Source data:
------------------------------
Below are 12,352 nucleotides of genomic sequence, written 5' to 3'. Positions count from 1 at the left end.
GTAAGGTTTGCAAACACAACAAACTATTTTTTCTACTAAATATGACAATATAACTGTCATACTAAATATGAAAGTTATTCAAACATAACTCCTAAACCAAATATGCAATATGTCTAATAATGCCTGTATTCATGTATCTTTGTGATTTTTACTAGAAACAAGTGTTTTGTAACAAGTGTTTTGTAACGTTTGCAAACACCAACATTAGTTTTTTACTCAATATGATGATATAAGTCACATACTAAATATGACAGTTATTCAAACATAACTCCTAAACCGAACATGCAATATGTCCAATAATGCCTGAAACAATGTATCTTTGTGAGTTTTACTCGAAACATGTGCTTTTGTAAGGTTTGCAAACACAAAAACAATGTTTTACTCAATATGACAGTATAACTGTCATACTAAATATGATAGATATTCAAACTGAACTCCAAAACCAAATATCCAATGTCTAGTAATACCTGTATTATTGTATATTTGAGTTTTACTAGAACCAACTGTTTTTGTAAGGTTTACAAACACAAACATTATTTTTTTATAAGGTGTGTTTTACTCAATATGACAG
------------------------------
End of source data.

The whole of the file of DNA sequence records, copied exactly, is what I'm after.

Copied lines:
Below are 12,352 nucleotides of genomic sequence, written 5' to 3'. Positions count from 1 at the left end.
GTAAGGTTTGCAAACACAACAAACTATTTTTTCTACTAAATATGACAATATAACTGTCATACTAAATATGAAAGTTATTCAAACATAACTCCTAAACCAAATATGCAATATGTCTAATAATGCCTGTATTCATGTATCTTTGTGATTTTTACTAGAAACAAGTGTTTTGTAACAAGTGTTTTGTAACGTTTGCAAACACCAACATTAGTTTTTTACTCAATATGATGATATAAGTCACATACTAAATATGACAGTTATTCAAACATAACTCCTAAACCGAACATGCAATATGTCCAATAATGCCTGAAACAATGTATCTTTGTGAGTTTTACTCGAAACATGTGCTTTTGTAAGGTTTGCAAACACAAAAACAATGTTTTACTCAATATGACAGTATAACTGTCATACTAAATATGATAGATATTCAAACTGAACTCCAAAACCAAATATCCAATGTCTAGTAATACCTGTATTATTGTATATTTGAGTTTTACTAGAACCAACTGTTTTTGTAAGGTTTACAAACACAAACATTATTTTTTTATAAGGTGTGTTTTACTCAATATGACAG